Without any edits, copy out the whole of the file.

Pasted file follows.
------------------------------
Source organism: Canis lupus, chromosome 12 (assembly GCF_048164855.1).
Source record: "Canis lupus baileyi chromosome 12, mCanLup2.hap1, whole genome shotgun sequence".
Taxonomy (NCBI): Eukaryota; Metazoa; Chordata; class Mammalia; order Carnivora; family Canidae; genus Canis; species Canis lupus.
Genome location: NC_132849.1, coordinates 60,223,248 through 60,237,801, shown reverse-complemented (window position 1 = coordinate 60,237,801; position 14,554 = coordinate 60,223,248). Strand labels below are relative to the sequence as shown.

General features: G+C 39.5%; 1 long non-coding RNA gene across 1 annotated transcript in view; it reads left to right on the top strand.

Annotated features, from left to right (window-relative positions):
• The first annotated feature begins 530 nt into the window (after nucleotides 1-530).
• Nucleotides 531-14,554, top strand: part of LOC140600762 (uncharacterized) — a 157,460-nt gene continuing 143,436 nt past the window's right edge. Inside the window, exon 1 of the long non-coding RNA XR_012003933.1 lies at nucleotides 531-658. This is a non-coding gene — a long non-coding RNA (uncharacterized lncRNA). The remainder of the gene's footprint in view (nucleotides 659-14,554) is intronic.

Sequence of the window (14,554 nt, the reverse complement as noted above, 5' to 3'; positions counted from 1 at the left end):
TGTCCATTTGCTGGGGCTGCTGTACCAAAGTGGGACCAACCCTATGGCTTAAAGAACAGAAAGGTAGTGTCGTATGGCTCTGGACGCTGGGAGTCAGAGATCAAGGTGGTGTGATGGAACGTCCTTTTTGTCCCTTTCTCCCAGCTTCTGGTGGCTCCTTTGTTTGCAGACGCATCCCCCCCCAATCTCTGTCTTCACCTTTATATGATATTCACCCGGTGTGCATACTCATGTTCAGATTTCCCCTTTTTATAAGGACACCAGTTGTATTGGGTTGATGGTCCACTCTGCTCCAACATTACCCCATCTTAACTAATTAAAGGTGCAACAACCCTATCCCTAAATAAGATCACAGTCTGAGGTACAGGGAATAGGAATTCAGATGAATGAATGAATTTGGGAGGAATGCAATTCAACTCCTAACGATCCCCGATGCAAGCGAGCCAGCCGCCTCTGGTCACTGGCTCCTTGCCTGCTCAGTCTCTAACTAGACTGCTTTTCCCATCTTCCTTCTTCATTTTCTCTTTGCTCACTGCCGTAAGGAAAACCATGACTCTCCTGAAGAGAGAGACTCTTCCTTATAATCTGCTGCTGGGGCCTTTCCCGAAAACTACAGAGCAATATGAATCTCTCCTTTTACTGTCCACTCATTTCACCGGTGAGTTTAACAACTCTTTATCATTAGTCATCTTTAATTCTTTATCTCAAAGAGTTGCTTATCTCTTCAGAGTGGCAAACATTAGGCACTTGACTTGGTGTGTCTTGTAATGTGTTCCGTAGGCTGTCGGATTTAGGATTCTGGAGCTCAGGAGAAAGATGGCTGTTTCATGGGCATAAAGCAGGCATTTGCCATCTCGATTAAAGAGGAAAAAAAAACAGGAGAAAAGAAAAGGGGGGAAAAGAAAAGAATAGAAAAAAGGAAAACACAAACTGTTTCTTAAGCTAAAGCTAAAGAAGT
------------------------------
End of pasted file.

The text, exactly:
Source organism: Canis lupus, chromosome 12 (assembly GCF_048164855.1).
Source record: "Canis lupus baileyi chromosome 12, mCanLup2.hap1, whole genome shotgun sequence".
Taxonomy (NCBI): Eukaryota; Metazoa; Chordata; class Mammalia; order Carnivora; family Canidae; genus Canis; species Canis lupus.
Genome location: NC_132849.1, coordinates 60,223,248 through 60,237,801, shown reverse-complemented (window position 1 = coordinate 60,237,801; position 14,554 = coordinate 60,223,248). Strand labels below are relative to the sequence as shown.

General features: G+C 39.5%; 1 long non-coding RNA gene across 1 annotated transcript in view; it reads left to right on the top strand.

Annotated features, from left to right (window-relative positions):
• The first annotated feature begins 530 nt into the window (after nucleotides 1-530).
• Nucleotides 531-14,554, top strand: part of LOC140600762 (uncharacterized) — a 157,460-nt gene continuing 143,436 nt past the window's right edge. Inside the window, exon 1 of the long non-coding RNA XR_012003933.1 lies at nucleotides 531-658. This is a non-coding gene — a long non-coding RNA (uncharacterized lncRNA). The remainder of the gene's footprint in view (nucleotides 659-14,554) is intronic.

Sequence of the window (14,554 nt, the reverse complement as noted above, 5' to 3'; positions counted from 1 at the left end):
TGTCCATTTGCTGGGGCTGCTGTACCAAAGTGGGACCAACCCTATGGCTTAAAGAACAGAAAGGTAGTGTCGTATGGCTCTGGACGCTGGGAGTCAGAGATCAAGGTGGTGTGATGGAACGTCCTTTTTGTCCCTTTCTCCCAGCTTCTGGTGGCTCCTTTGTTTGCAGACGCATCCCCCCCCAATCTCTGTCTTCACCTTTATATGATATTCACCCGGTGTGCATACTCATGTTCAGATTTCCCCTTTTTATAAGGACACCAGTTGTATTGGGTTGATGGTCCACTCTGCTCCAACATTACCCCATCTTAACTAATTAAAGGTGCAACAACCCTATCCCTAAATAAGATCACAGTCTGAGGTACAGGGAATAGGAATTCAGATGAATGAATGAATTTGGGAGGAATGCAATTCAACTCCTAACGATCCCCGATGCAAGCGAGCCAGCCGCCTCTGGTCACTGGCTCCTTGCCTGCTCAGTCTCTAACTAGACTGCTTTTCCCATCTTCCTTCTTCATTTTCTCTTTGCTCACTGCCGTAAGGAAAACCATGACTCTCCTGAAGAGAGAGACTCTTCCTTATAATCTGCTGCTGGGGCCTTTCCCGAAAACTACAGAGCAATATGAATCTCTCCTTTTACTGTCCACTCATTTCACCGGTGAGTTTAACAACTCTTTATCATTAGTCATCTTTAATTCTTTATCTCAAAGAGTTGCTTATCTCTTCAGAGTGGCAAACATTAGGCACTTGACTTGGTGTGTCTTGTAATGTGTTCCGTAGGCTGTCGGATTTAGGATTCTGGAGCTCAGGAGAAAGATGGCTGTTTCATGGGCATAAAGCAGGCATTTGCCATCTCGATTAAAGAGGAAAAAAAAACAGGAGAAAAGAAAAGGGGGGAAAAGAAAAGAATAGAAAAAAGGAAAACACAAACTGTTTCTTAAGCTAAAGCTAAAGAAGT